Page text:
Examination and Supervision of Credit Rating Agencies
With the recent Equifax data breach, it is also important that the credit rating agencies (CRAs) and other collectors/aggregators of customer financial data be subject to examination and supervision by prudential regulators. The release of this information has the potential to affect American consumers for the remainder of their lives and presents unique challenges for all financial institutions in authenticating new and existing customers. Subjecting CRAs and similar organizations to this level of oversight may prevent future breaches.
Sector Cybersecurity Initiatives
The .BANK web domain is a trusted, verified, secure, and easily identifiable location on the Internet for the banking community and the customers it serves. With rigorous security standards in place, users of a .BANK website can be assured they are landing on participants’ actual websites as opposed to being redirected elsewhere such as malicious or spoofed sites. .BANK also provides email authentication to mitigate spoofing and phishing and encryption for Internet connections to ensure data privacy and security.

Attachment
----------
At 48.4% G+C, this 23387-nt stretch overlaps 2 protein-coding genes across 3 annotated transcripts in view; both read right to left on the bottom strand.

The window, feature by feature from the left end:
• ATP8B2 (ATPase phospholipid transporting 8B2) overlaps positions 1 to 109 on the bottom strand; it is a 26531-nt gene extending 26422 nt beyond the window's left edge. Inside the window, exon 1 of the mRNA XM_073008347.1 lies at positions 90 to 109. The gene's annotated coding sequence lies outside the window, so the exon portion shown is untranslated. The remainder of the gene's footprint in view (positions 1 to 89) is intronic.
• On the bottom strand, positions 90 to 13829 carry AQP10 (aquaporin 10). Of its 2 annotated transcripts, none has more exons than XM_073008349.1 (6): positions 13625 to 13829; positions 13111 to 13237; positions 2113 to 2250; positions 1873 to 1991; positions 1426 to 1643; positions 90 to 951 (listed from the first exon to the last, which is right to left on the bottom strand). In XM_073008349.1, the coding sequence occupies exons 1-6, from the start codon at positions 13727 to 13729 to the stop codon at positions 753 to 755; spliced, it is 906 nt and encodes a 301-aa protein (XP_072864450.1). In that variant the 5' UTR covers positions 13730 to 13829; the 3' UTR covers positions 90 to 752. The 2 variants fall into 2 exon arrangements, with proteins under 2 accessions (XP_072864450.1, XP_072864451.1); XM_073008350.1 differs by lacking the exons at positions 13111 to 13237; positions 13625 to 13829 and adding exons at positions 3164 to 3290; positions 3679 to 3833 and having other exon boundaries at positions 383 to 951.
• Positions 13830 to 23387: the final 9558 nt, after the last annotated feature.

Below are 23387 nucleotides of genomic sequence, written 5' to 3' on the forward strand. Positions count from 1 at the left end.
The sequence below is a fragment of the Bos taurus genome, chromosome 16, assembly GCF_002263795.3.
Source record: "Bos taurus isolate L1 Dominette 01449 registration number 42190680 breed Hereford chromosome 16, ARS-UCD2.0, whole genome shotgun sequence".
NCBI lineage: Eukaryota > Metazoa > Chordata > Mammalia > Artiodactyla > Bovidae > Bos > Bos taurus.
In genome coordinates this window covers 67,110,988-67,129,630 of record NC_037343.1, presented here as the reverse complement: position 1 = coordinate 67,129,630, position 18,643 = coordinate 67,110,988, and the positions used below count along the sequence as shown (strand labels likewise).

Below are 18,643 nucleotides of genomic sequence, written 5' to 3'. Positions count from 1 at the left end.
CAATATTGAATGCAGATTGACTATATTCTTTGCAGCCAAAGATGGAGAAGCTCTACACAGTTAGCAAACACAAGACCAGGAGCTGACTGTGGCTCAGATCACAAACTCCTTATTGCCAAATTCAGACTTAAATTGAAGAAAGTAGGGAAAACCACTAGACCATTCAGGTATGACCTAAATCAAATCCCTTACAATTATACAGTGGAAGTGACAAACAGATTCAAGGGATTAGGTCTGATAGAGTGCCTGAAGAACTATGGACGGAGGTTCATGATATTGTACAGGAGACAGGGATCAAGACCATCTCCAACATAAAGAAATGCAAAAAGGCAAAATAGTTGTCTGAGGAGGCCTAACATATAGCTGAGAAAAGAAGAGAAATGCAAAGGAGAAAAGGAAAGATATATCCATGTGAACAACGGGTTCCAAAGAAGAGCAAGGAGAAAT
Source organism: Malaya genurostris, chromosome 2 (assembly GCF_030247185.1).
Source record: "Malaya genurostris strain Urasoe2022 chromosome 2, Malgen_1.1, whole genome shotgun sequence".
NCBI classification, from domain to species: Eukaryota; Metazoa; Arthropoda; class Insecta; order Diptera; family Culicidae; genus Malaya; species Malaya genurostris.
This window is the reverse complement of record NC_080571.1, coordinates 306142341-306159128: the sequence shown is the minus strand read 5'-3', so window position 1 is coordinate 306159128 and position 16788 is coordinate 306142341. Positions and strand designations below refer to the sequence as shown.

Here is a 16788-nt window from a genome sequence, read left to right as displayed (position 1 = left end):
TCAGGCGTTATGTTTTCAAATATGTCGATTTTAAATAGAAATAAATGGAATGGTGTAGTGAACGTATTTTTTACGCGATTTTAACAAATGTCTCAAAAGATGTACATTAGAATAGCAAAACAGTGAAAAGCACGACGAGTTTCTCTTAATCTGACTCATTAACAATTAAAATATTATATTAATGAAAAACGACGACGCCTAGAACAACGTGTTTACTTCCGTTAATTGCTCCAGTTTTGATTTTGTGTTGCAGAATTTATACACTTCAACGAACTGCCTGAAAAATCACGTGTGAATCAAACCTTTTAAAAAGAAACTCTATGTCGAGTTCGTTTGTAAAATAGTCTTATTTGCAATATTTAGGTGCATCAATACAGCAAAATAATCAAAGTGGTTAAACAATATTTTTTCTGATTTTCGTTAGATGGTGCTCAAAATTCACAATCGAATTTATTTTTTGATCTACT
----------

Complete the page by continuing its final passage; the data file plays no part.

Sheltered Harbor is designed to improve resiliency and provide enhanced protections for financial institutions’ customer accounts and data. Sheltered Harbor enables financial institutions to securely store and rapidly reconstitute account information, making it available to customers through a service provider or another financial institution if an institution is unable to recover from a cyber incident in a timely fashion.
Staff Contacts: Jeremy Dalpiaz, Lilly Thomas, Amy Roberti, and Aaron Stetter